Nixon’s lesson on income inequality
On this, the 101st anniversary of Richard Nixon’s birth, I’m reminded that the issue of ‘income inequality’ has been around for decades. It may have been called other names in the past (such as ‘guaranteed annual income’) but the basic problem remains unchanged: what’s the right role for government vis-à-vis the poor?
In 1969, Nixon (with the assistance of his adviser, Daniel Patrick Moynihan) proposed a ‘Family Assistance Plan’ that would provide direct cash assistance to all poor families – a form of guaranteed annual income. Nixon believed this was more efficient than doling out assistance through various programs such as food stamps, welfare, and Medicaid (which FAP was supposed to replace).
FAP may have looked good on paper, but then it hit a trifecta of opposition. Unions thought it threatened the minimum wage; liberals thought the payments were too low; conservatives didn’t like the idea of giving cash indefinitely to everyone who wasn’t working.
Thus, by his re-election year of 1972, Nixon realized FAP was dead and settled for something smaller. That ‘something’ was Supplemental Security Income, or SSI.
Although administered by the Social Security Administration, SSI is different than the Social Security Disability Insurance (SSDI) program. SSDI has an eligibility requirement based on work. SSI was designed for poor disabled or elderly people who didn’t meet SSDI’s basic work history requirement. Also, SSI is funded through general revenues, such as your income taxes. SSDI is funded by Social Security payroll taxes.
A mere eight days before the 1972 election, Nixon signed the legislation enacting SSI. His signing statement (no doubt crafted with an eye to next week’s voters) has as its first SSI goal: “to end the gap that separates far too many older Americans from the mainstream of American life.” Welcome to income inequality demagoguery, 1970s style.
Nixon’s statement also positively described SSI as replacing complex state-run systems – each having its own rules, etc.
Lastly, Nixon makes a curious reference in his statement to his failure to get Congress to agree to his welfare reform proposals. I suppose he was trying to signal to voters that welfare reform would remain a priority in a second Nixon term, but I wonder what, if anything, Nixon got from Congress in exchange for a huge expansion of the welfare state. Yes, huge. As Nixon admitted, the estimate for the additional federal cost for enacting SSI (that is, additional to pre-SSI federal benefits provided) was $1.5 billion for just 1974 alone. That’s roughly $10 billion in 2014 dollars.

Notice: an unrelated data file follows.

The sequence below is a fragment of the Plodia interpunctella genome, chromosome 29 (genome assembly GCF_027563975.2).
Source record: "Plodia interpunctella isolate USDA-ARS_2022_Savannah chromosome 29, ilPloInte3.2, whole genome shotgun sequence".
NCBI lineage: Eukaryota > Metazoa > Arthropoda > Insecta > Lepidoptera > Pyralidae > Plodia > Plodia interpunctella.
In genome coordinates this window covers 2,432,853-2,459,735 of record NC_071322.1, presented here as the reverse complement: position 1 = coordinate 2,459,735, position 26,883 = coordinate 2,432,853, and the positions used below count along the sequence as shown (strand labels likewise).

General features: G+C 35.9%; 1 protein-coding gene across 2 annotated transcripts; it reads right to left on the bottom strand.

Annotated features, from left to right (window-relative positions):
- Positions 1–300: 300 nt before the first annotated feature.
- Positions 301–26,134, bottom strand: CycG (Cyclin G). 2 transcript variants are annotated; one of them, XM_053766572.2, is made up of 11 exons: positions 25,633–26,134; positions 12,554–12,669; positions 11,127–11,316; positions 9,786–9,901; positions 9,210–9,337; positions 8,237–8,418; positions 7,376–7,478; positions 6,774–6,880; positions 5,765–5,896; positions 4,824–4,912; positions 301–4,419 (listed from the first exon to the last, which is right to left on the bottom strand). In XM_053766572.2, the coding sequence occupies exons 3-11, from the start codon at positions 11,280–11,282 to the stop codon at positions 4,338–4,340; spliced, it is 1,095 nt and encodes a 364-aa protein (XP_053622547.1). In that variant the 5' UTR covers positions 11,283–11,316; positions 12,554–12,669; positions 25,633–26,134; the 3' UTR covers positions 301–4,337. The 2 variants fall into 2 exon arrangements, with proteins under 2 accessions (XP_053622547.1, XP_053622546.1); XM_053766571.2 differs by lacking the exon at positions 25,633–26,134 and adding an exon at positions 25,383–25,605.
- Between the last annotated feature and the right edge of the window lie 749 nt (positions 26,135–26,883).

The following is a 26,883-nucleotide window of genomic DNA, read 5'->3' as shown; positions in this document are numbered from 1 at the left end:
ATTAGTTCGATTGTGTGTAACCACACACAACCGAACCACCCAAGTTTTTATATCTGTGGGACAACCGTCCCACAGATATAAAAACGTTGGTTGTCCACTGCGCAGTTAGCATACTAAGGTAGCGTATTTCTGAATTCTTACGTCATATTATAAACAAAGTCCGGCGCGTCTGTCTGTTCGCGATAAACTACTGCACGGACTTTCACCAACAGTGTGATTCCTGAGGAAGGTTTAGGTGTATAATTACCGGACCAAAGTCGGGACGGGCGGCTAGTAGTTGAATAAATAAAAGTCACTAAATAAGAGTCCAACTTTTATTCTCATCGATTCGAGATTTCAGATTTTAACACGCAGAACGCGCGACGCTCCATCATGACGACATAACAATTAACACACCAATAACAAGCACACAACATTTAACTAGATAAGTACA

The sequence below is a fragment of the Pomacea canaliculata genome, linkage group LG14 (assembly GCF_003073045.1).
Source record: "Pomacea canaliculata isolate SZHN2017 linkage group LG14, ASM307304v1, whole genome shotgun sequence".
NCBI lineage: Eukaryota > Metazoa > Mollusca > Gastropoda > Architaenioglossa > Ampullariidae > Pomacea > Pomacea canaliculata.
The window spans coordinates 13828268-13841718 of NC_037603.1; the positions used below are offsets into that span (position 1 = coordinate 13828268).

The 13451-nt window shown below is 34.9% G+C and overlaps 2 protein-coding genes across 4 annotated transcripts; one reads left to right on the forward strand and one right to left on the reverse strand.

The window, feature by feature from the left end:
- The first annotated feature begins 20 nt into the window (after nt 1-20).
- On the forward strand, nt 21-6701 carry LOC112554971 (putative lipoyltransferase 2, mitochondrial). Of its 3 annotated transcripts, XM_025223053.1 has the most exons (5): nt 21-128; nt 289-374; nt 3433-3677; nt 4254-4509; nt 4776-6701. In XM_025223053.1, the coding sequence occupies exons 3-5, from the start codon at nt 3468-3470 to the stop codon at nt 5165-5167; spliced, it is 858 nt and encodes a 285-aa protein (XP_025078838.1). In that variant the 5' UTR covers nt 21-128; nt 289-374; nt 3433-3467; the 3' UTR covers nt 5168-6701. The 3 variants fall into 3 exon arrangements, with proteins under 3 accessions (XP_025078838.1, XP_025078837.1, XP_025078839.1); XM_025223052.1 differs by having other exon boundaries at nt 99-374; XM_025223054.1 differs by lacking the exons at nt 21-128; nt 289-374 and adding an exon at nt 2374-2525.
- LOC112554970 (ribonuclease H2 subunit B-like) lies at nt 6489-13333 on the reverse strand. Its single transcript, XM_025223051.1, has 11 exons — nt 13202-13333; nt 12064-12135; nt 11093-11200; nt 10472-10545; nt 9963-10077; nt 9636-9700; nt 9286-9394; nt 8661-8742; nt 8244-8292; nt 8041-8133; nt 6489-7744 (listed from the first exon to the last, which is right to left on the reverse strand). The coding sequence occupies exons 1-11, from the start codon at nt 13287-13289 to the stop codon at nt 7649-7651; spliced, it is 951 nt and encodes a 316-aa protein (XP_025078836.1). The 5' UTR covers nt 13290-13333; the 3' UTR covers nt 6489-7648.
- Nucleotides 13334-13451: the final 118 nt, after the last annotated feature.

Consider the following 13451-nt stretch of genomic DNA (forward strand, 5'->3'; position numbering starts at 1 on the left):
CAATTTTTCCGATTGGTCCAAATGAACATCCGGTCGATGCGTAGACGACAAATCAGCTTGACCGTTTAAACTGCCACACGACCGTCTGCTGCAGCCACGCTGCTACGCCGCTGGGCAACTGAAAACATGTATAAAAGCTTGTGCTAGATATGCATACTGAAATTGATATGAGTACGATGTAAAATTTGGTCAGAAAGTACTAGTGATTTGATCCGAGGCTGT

By the way, for fiscal 2014, SSI is expected to pay out $60 billion in benefits – thanks to repeated expansions of the program by Congress. Much of the expansion is related to SSI coverage for mood and affective disorders (AKA ‘crazy checks’) and children’s benefits.
And a special note for you Obamacare cheerleaders: the SSI story ought to be a cautionary tale. SSI became operational in 1974, and just two years later, the GAO declared, in effect, that the program was a mess, rife with staffing and data processing problems. So much for Nixon’s hopes of streamlining a bunch of state-run programs.
Perhaps you think Obamacare’s problems are different and can be cleared up in a year or two? Then you should know that 36 years after that major SSI report, the GAO was still finding significant administrative problems with the program. Think about it: generations of people at GAO have spent their entire careers investigating problems with SSI.
In light of SSI’s history, one doesn’t need physic powers to confidently predict that Obamacare (much more complex than SSI) will be an administrative tar pit for generations. This is very bad news, unless you’re a GAO auditor happily seeking a lifetime of full employment investigating Obamacare.
And if that’s not enough, as TheDC’s own Mickey Kaus reports, the sixties notion of guaranteed annual income is making a comeback. One could call it the zombie son of FAP.
Happy birthday Mr. Nixon, wherever you are. Your legacy lives on, and on, unfortunately.